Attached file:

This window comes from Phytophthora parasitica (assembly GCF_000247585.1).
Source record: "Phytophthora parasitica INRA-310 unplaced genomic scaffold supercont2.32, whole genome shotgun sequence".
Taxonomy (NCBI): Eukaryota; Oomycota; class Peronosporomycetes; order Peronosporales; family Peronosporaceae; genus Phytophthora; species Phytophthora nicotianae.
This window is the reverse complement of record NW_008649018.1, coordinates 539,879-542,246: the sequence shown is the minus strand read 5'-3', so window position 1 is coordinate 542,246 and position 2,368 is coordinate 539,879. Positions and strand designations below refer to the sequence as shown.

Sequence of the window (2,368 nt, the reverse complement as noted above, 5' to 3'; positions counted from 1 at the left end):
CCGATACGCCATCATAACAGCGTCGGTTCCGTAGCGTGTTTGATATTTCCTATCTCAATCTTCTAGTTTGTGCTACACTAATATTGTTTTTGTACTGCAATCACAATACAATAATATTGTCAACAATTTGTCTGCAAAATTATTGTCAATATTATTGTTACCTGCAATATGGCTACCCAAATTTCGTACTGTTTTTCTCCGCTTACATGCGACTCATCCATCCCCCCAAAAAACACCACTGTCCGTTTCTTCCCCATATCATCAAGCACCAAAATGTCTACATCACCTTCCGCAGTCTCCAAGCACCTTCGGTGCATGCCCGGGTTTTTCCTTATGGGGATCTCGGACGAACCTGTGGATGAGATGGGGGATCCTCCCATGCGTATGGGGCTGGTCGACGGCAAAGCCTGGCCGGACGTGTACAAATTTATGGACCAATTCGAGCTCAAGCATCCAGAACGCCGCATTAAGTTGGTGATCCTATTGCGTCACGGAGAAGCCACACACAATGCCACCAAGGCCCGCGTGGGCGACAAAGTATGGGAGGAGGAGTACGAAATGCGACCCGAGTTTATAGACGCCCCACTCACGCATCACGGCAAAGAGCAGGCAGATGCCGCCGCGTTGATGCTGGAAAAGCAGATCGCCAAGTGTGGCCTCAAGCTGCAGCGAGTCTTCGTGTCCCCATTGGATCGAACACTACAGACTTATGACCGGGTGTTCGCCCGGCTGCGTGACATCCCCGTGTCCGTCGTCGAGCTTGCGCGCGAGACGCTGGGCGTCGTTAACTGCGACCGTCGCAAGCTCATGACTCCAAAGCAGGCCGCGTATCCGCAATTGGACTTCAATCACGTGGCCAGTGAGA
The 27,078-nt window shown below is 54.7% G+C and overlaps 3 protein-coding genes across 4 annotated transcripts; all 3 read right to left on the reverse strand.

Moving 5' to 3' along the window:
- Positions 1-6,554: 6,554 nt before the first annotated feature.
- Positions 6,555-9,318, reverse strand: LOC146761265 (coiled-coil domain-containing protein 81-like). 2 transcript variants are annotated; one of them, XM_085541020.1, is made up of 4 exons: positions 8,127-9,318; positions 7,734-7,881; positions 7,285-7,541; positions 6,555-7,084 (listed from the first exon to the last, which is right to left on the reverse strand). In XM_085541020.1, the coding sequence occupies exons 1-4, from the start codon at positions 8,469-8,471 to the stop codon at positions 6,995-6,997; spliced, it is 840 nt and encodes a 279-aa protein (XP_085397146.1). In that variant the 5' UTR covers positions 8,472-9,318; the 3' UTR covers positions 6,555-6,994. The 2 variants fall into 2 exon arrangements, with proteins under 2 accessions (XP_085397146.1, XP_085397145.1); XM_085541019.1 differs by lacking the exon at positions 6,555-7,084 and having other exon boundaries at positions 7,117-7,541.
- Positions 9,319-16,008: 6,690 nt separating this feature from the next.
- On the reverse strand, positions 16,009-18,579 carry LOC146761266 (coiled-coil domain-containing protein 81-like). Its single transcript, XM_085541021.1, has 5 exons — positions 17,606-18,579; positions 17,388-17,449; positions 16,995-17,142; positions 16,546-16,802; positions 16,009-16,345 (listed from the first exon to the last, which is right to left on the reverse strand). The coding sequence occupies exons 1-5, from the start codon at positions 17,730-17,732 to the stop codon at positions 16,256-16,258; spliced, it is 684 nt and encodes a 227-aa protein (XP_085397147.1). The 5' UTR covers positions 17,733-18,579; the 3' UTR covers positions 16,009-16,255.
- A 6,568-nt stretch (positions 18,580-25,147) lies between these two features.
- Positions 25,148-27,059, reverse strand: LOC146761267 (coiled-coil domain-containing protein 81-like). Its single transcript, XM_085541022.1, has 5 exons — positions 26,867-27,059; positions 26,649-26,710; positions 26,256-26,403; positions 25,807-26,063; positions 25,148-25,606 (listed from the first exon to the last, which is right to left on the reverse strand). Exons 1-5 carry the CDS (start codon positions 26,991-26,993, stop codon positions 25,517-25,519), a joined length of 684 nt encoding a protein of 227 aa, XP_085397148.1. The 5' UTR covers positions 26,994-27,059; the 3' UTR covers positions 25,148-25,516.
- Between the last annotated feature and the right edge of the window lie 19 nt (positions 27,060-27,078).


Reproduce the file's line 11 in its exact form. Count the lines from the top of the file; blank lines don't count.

- Positions 9,319-16,008: 6,690 nt separating this feature from the next.